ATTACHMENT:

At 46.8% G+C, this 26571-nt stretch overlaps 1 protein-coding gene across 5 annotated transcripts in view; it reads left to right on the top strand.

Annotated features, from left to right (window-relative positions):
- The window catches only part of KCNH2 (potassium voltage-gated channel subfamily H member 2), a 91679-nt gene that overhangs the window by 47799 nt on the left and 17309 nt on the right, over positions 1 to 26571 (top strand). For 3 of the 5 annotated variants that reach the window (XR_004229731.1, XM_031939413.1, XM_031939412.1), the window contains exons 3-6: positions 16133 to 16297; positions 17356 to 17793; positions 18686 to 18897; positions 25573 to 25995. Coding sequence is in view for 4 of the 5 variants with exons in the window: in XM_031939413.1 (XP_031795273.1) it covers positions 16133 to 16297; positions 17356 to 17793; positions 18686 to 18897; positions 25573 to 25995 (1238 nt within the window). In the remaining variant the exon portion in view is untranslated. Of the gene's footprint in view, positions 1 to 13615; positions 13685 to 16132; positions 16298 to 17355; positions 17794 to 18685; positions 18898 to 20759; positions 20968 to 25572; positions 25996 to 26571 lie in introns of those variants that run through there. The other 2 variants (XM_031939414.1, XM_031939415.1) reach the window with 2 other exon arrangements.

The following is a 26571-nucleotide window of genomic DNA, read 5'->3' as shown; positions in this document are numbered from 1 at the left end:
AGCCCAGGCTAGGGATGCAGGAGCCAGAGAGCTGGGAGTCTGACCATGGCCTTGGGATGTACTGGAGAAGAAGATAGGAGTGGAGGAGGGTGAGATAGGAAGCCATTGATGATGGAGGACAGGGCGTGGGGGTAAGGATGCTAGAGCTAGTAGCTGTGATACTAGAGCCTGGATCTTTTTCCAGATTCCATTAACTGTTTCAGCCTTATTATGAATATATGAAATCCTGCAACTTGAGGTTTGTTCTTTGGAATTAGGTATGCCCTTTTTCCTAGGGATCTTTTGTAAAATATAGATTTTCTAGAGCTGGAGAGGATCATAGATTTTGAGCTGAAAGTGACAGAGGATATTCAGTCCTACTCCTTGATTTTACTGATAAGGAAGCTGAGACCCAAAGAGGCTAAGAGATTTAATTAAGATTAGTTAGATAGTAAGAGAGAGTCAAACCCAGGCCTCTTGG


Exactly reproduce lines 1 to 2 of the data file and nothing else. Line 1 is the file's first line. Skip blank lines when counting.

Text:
At 46.8% G+C, this 26571-nt stretch overlaps 1 protein-coding gene across 5 annotated transcripts in view; it reads left to right on the top strand.

Annotated features, from left to right (window-relative positions):